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Recession has Finally Hit Latte Land

Posted by: David Kiley on April 23, 2008


More evidence of Recession. People are feeling sufficiently pinched (it costs about $50.00 to fill up even the tank of a Toyota Prius) that they are cutting back on $4.00 lattes.

Starbucks said it expects first-quarter earnings per share of 15 cents, compared with the 21 cents Wall Street analysts were expecting. In the same period last year, Starbucks earned 19 cents a share.

Starbucks says it now expects full-year earnings per share to be “somewhat lower” than the 87 cents per share recorded the previous year. That would be the first annual decline in profits in eight years. Analysts expected a profit of 97 cents per share. The company said sales in stores open at least a year fell in the mid-single-digit range in the U.S., due to a decline in traffic. Restructuring costs also hurt earnings by 3 cents per share in the second quarter.
Starbucks shares were down 11 percent in late Nasdaq trading. Shares closed at $17.85. The chain’s 52-week high for its share price is $32.30.

Chief Executive Howard Schultz said in a statement that “the current economic environment is the weakest in our company’s history, marked by lower home values, and rising costs for energy, food and other products that are directly impacting our customers.”

Especially hard hit have been key Starbucks markets California and Florida. With steep housing declines, people are feeling less flush than they used to when rising home values and home equity lines were like ATM machines.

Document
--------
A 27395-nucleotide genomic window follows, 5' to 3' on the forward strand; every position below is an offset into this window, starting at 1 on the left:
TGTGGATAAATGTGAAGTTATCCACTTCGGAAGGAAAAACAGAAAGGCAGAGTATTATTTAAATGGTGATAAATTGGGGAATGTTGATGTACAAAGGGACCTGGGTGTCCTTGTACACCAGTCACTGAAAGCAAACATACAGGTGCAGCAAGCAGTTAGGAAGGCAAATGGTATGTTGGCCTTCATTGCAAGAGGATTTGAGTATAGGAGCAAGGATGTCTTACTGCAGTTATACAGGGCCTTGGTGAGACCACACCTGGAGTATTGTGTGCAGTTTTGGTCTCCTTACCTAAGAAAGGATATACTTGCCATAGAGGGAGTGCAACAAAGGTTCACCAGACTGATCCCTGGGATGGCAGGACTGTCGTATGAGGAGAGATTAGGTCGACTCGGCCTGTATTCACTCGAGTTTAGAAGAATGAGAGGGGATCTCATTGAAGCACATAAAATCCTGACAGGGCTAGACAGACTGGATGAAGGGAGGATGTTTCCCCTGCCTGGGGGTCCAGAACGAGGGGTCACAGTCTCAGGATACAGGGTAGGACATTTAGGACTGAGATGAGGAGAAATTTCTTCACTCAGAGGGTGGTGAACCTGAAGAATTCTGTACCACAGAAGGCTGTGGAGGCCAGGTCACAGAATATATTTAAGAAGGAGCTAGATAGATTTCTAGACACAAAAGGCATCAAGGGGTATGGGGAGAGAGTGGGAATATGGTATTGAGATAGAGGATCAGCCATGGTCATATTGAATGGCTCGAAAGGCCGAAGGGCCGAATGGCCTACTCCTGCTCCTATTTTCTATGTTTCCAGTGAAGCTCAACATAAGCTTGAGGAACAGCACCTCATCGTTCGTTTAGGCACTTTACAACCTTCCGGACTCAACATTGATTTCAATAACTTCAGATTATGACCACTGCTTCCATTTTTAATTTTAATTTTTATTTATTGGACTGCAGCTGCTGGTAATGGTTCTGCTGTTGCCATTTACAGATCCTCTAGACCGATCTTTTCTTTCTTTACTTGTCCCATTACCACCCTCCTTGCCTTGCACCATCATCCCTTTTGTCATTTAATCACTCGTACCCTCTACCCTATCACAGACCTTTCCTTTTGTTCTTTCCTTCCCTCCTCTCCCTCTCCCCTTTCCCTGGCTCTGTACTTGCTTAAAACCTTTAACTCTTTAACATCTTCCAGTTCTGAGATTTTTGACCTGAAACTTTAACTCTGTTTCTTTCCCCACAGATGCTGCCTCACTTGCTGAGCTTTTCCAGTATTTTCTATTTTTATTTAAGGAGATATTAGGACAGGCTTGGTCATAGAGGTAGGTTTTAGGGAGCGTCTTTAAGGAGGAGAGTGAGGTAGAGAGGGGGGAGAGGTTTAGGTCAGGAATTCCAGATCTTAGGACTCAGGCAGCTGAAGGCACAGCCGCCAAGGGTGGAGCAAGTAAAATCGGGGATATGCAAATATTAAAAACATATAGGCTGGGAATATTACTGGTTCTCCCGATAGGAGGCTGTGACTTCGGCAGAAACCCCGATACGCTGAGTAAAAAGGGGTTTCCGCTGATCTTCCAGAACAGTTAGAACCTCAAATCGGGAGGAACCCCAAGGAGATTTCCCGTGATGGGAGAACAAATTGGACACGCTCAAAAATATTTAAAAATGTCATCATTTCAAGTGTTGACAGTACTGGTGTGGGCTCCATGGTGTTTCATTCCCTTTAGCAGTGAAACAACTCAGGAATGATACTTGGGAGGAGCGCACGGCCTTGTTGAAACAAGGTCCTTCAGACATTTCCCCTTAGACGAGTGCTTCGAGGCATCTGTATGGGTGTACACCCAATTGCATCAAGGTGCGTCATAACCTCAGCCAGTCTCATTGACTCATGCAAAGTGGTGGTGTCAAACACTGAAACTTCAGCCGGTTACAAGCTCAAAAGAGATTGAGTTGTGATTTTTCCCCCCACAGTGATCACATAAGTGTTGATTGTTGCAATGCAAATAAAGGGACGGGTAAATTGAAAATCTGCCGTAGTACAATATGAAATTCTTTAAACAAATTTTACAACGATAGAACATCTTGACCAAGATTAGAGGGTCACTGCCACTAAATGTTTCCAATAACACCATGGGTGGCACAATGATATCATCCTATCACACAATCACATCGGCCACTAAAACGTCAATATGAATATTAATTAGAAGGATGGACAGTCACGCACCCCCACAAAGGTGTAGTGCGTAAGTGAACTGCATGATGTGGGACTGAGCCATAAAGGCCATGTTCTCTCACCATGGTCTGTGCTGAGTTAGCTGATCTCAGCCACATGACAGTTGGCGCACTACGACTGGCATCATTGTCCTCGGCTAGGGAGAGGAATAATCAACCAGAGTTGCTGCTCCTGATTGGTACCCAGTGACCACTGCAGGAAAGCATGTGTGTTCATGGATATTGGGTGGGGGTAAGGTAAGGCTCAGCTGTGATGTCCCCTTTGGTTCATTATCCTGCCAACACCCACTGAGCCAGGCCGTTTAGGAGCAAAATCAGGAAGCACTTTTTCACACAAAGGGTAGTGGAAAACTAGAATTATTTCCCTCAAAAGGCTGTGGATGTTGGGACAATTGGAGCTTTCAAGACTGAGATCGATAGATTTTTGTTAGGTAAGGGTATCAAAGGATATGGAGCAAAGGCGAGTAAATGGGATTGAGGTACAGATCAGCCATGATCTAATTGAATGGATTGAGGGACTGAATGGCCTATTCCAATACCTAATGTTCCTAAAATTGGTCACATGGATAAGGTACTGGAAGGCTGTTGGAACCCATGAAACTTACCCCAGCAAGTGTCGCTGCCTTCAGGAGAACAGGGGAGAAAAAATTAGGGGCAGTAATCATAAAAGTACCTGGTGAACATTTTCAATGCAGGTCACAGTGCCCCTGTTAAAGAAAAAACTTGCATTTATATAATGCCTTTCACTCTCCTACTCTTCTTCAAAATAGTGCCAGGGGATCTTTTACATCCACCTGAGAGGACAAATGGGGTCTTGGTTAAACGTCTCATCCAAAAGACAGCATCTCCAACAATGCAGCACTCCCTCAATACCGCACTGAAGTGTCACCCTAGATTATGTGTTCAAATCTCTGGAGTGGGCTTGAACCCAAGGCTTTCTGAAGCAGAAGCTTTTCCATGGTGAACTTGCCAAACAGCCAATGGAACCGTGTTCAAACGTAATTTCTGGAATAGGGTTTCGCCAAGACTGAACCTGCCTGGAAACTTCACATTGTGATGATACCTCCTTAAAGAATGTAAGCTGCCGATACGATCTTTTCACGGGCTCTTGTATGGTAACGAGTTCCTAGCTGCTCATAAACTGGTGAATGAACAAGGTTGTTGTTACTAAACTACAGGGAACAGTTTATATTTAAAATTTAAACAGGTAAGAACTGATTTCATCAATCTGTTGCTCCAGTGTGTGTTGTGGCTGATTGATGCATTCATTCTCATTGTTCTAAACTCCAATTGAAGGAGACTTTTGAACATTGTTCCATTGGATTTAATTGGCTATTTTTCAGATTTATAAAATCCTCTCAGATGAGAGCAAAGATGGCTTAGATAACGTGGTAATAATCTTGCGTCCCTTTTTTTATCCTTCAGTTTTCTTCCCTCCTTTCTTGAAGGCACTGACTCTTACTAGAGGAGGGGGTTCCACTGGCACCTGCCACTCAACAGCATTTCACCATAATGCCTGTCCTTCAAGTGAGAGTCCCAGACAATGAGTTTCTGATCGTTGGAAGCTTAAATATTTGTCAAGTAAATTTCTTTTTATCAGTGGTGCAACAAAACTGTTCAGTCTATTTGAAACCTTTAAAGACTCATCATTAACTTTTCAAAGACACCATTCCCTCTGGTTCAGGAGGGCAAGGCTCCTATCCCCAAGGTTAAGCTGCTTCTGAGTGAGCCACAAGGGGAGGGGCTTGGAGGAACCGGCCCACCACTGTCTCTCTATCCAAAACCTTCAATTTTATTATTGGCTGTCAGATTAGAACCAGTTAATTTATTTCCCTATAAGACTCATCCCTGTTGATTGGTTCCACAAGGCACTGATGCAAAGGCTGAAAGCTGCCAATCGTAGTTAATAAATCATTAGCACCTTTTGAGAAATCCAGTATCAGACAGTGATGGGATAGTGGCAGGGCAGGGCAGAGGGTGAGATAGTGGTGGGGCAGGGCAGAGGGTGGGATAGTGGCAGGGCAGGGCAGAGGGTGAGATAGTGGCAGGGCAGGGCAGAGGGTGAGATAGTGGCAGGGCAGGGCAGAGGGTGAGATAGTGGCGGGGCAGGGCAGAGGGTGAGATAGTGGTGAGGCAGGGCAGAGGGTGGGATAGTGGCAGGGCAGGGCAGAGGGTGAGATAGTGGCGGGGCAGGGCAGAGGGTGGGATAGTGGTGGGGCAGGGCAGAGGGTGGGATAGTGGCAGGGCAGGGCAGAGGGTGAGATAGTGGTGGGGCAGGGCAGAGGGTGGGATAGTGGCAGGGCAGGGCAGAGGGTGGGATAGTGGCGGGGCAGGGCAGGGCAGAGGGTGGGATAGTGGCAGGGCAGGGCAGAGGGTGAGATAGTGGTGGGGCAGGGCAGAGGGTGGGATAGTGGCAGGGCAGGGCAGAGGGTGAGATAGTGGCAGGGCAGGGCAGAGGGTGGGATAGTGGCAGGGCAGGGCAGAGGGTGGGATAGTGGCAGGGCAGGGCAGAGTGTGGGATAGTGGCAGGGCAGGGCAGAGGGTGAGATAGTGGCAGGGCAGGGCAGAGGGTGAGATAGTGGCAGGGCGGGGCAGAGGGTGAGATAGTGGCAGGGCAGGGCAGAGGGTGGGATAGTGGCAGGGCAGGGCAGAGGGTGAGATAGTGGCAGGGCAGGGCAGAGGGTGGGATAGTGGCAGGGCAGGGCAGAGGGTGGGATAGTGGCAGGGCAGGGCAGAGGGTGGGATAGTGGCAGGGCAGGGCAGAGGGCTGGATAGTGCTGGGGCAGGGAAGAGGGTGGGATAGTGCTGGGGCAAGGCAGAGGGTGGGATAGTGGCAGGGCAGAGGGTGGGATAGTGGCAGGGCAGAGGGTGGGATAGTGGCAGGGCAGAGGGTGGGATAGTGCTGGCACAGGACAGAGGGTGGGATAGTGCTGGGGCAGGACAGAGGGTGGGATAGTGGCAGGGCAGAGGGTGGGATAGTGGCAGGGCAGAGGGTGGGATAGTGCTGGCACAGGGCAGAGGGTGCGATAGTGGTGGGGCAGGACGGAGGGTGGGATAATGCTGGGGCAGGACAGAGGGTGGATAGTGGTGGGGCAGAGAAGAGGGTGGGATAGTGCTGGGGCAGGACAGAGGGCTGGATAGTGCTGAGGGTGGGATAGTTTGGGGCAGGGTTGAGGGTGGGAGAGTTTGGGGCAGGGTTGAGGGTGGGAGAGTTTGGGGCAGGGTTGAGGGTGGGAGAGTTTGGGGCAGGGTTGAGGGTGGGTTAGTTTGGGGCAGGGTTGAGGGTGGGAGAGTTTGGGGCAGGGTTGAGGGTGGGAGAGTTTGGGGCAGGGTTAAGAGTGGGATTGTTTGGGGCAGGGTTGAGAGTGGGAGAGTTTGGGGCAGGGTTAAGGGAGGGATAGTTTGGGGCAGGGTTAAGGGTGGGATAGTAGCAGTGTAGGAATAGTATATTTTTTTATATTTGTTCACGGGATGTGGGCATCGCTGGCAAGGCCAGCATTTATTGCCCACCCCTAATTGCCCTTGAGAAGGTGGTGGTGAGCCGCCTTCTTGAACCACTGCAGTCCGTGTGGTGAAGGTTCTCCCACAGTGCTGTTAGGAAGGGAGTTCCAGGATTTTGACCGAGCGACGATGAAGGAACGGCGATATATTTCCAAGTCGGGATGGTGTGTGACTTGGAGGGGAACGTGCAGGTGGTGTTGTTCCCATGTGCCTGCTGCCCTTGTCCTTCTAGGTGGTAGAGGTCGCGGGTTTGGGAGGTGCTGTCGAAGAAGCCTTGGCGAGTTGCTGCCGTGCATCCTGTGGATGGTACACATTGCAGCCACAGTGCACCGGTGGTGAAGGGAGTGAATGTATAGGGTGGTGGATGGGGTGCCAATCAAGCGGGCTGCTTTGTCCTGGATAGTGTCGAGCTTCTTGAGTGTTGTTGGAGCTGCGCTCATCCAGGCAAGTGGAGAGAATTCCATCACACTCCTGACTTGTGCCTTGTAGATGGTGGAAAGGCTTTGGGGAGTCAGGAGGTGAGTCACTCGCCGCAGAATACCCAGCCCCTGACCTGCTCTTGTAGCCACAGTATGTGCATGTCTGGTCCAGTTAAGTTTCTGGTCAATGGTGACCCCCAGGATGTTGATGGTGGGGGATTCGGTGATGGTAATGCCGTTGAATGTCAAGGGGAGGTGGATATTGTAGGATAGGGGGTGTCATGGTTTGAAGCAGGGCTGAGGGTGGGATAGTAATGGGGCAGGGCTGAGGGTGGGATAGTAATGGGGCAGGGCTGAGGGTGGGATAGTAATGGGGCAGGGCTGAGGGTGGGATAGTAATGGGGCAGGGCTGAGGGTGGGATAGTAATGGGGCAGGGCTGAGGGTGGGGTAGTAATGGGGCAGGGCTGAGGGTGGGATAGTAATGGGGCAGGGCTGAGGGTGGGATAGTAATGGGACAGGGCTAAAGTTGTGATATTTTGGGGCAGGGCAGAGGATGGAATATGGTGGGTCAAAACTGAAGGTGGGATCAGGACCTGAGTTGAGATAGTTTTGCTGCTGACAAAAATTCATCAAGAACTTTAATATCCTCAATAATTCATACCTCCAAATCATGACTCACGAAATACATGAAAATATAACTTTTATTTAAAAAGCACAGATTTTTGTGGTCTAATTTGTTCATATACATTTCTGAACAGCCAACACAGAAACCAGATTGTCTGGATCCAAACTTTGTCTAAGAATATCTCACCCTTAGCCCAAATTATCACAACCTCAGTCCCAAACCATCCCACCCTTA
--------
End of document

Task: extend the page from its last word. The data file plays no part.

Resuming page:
People have been silly enough to buy Taco Bell with a credit card, perhaps some were writing home equity checks for a Frapuccino?

Schultz is trying to shake new life into Starbucks with a new, permanent everyday coffee, couponing, a bit more advertising than the chain is used to, retraining of baristas and new brewing standards.

On a personal note, I have cut back my purchases of lattes outside my house to coincide with the prices I am paying at the pump and for home heating and cooling energy. And find Starbucks’ Pike Place everyday coffee a fine substitute for only about $1.50 a cup. And I didnt say that because Schultz once sent me a Starbucks card.

Reader Comments


April 23, 2008 9:41 PM

I have often noted to friends that Starbucks was headed for problems once consumers realized they couldn't afford a credit card subsidized lifestyle. Nobody requires a $4 cup of joe to survive and the fat lady might just be singing the Starbucks blues.

In fact, I think Starbucks' success is nothing more than a symptom of foolish spending by consumers. There's no reason why Starbucks should even be a success story. They sell COFFEE and we've all been suckered into overpaying for what used to be a very inexpensive beverage.

America, get ready to weep for yourself as inflation, deflation and rising energy costs are about to clothesline your lifestyle. To the frugal goes the victory and to those that presumed their $4 Starbucks was a right, not a privilege, goes foreclosures, bankruptcies and a very rude awakening.

ex starbucks empoyee

April 23, 2008 10:38 PM

I was a former Starbucks empoyee for 5 years and customer doesn't even know we gave them left overs coffees.

Dr. Murray Trillionaire

April 23, 2008 11:06 PM

Go have that Mocha Latte Grande! Do your kids really need to go to college?